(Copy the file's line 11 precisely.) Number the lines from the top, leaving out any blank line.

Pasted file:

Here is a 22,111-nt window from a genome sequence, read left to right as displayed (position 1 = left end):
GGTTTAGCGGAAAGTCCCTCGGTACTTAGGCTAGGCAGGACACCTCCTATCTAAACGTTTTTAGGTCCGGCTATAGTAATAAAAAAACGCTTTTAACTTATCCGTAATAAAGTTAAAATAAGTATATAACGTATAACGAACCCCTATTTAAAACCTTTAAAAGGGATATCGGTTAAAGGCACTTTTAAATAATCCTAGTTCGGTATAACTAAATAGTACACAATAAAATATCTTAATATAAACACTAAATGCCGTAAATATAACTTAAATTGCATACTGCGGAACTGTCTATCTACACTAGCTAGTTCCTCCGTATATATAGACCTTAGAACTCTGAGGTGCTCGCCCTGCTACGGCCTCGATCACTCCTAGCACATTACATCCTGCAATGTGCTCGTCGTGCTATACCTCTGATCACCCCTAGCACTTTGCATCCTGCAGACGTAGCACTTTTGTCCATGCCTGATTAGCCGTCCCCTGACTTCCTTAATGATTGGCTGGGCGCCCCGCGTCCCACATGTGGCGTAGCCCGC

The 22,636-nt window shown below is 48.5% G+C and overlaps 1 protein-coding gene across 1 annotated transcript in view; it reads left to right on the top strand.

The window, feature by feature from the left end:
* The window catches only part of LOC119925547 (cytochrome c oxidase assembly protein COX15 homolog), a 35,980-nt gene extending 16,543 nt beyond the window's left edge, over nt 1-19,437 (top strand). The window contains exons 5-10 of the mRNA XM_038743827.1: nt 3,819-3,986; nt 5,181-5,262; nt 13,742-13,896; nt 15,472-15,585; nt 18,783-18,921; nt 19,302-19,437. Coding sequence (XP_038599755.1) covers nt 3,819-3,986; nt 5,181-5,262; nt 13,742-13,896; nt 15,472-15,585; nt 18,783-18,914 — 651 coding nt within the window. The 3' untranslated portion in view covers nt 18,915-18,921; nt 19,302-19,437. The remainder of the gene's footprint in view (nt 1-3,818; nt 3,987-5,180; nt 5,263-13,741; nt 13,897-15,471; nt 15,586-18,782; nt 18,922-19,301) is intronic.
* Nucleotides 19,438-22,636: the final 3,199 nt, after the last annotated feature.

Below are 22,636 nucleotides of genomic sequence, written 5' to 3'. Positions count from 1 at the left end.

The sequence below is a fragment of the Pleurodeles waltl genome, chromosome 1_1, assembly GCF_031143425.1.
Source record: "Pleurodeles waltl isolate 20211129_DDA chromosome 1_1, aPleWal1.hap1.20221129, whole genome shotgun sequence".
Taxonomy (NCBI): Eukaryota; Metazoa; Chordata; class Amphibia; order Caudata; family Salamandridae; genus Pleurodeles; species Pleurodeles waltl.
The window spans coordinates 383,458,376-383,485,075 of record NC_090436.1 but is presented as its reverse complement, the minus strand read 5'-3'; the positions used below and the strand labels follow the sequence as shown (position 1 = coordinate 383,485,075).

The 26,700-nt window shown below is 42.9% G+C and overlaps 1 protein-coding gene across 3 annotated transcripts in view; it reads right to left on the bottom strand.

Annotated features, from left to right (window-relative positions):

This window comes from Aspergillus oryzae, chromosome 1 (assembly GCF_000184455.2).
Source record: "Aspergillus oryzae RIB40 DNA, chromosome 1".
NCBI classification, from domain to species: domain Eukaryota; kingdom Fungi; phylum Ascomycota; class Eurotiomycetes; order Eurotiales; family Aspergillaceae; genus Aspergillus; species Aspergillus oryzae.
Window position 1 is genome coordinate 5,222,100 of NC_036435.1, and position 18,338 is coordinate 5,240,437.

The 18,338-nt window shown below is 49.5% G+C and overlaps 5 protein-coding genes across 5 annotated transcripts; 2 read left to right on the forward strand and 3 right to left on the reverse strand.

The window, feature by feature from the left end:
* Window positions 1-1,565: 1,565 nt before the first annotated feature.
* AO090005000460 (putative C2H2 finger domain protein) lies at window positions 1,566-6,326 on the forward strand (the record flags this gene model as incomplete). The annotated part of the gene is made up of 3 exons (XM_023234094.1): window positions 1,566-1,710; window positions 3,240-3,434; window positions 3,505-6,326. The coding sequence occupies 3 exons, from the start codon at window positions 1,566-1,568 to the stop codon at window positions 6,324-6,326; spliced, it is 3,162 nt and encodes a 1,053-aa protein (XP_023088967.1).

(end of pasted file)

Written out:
The window spans coordinates 383,458,376-383,485,075 of record NC_090436.1 but is presented as its reverse complement, the minus strand read 5'-3'; the positions used below and the strand labels follow the sequence as shown (position 1 = coordinate 383,485,075).